furniture about 1770 and later. The varnish paint used was mixed with tur- 
pentine.- The Duke of Norfolk has a fine specimen of such a "commode," 
the panels of which are painted by Angelica Kauffmann. All this English 
furniture, however, dates from a period subsequent to Adam's travels in Italy, 
i. e.. 1760, whence he brought back the use of carton-pierre and papier-mache, 
over which the same glutinous preparation known as "Japan" and sin'mlating 
lacquer was applied. 

In France, until 1760, lacquer work was in imitation of Chinese designs, 
such as the piece now under discussion.'* The n:ost artistic examples of which 
were, like our specimen, on gesso or pietra dura, on which raised compositions 
of Chinese designs are painted or gilt and lacquered. 

From the above it would appear that of the pieces purchased in Venice 
and presented to the Museum by Mrs. Stotesbury, the first of imitation red 

' Edwin Foley. "The Book of Decorative Furniture." I, 403. New Yorkr G. P. Putnam & Sons. 

2 See Foley, loc. cil.. II, p. 153. etc., gives on plate XXI a commode and four chairs of the Duke of Norfolk 
now at Arundel Castle. 

"See Foley, loc. cil.. I. 400-414. New York: G. P. Putnam & Sons. 






^^^y^B^Tl' ^ ^^^^BH^P^" 

V.'jHp^.W |HH 


.IB ^^^'i ■^-'•^''f^^w^ 

'^ "'"-•' '^U*'/' '■''^ 


Grotesque Pottery Figure 
Chinese, T'ang Dynasty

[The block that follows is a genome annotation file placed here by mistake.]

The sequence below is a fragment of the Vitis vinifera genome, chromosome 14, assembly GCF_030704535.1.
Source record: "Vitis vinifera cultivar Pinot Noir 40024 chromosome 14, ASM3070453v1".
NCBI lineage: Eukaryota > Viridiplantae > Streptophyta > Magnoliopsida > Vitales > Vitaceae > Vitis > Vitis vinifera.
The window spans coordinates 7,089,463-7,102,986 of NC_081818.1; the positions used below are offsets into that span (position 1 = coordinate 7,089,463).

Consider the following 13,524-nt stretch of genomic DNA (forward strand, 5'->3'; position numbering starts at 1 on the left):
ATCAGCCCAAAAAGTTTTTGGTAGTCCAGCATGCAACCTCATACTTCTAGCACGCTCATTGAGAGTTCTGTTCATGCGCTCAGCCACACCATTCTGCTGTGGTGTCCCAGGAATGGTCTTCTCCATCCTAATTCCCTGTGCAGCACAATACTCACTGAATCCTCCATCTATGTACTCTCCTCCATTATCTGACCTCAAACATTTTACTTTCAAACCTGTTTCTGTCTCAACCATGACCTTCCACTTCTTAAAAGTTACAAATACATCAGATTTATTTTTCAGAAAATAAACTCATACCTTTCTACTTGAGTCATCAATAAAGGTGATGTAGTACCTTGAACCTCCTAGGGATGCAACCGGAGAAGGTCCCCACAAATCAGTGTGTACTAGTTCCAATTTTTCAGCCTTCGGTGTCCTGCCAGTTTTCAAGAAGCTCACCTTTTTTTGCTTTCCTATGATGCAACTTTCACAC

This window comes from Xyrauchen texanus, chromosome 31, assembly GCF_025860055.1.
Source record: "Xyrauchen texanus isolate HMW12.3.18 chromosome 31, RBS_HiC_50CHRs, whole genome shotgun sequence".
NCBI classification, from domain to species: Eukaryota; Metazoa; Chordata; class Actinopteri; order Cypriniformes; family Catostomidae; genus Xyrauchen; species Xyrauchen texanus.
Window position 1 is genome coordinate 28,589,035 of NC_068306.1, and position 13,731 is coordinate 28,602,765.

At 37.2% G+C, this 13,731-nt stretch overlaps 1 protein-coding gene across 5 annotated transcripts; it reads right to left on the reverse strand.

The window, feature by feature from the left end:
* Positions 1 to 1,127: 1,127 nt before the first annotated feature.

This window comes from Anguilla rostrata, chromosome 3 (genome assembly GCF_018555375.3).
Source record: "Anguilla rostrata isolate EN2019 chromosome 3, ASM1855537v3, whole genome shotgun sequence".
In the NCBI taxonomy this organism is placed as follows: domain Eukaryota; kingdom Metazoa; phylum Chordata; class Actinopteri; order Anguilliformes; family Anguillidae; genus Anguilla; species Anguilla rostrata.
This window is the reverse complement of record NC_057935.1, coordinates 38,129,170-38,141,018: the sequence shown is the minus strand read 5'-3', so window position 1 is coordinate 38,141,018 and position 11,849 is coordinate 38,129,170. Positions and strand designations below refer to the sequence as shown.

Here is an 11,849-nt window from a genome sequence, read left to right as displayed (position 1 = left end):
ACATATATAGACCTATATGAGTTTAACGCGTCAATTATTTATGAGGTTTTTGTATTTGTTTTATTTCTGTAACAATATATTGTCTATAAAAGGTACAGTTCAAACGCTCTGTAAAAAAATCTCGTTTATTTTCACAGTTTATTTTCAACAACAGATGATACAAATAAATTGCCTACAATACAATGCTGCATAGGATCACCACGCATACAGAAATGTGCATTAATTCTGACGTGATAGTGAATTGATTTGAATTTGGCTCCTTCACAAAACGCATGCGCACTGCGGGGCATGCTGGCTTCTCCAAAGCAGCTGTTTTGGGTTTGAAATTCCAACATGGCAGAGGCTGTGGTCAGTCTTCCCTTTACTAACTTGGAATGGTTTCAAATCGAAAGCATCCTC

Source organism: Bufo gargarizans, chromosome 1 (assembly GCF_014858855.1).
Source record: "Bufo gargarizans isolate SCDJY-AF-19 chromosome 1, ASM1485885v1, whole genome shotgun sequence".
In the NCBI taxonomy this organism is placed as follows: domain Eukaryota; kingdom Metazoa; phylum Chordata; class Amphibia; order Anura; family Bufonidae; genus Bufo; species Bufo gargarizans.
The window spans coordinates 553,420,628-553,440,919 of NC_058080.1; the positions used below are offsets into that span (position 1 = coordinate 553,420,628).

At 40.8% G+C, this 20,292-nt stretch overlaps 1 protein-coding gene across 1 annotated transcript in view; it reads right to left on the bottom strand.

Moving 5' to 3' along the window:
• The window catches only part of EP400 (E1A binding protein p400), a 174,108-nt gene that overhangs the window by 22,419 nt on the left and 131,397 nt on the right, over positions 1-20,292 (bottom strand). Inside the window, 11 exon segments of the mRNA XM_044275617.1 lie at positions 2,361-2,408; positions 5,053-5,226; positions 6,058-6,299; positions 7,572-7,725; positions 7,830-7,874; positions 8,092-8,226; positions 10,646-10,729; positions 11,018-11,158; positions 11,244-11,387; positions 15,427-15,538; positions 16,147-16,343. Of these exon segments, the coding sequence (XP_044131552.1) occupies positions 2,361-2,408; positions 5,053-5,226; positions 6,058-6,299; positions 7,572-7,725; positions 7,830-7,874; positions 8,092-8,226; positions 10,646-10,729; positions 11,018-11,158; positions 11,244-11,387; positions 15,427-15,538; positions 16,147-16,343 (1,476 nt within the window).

Chinese lacquer decorated with raised gilt Chinese designs and originally 
supplied with probably ormolu mountings, was made prior to 1760; while the 
wardrobe is of a considerably later period. 

While it is plain that a coat of chalky composition was spread as a priming 
over the rough surface of the wood before the painting under varnish was done, 
this preparation is ver}- much thinner than in the earlier piece and but for its 
whiteness showing in split places, would not be suspected. 

The decorations, landscapes and rural scenes on the latter suggest Switzer- 
land or the Tyrol. At least on one is a chalet -like structure. Another edifice 
portrayed on a panel, however, is suggestive of German architecture. But 
such details are not conclusive, for we have seen that artists from various 
localities were employed in the different European art centers to imitate the 
great works of the master craftsm^en. Italians worked for the Adam brothers 
in England while Alexander Martin worked for Potsdam and Berlin, and Ger- 
mans worked in Paris. It is quite plain that the higher art-crafts of the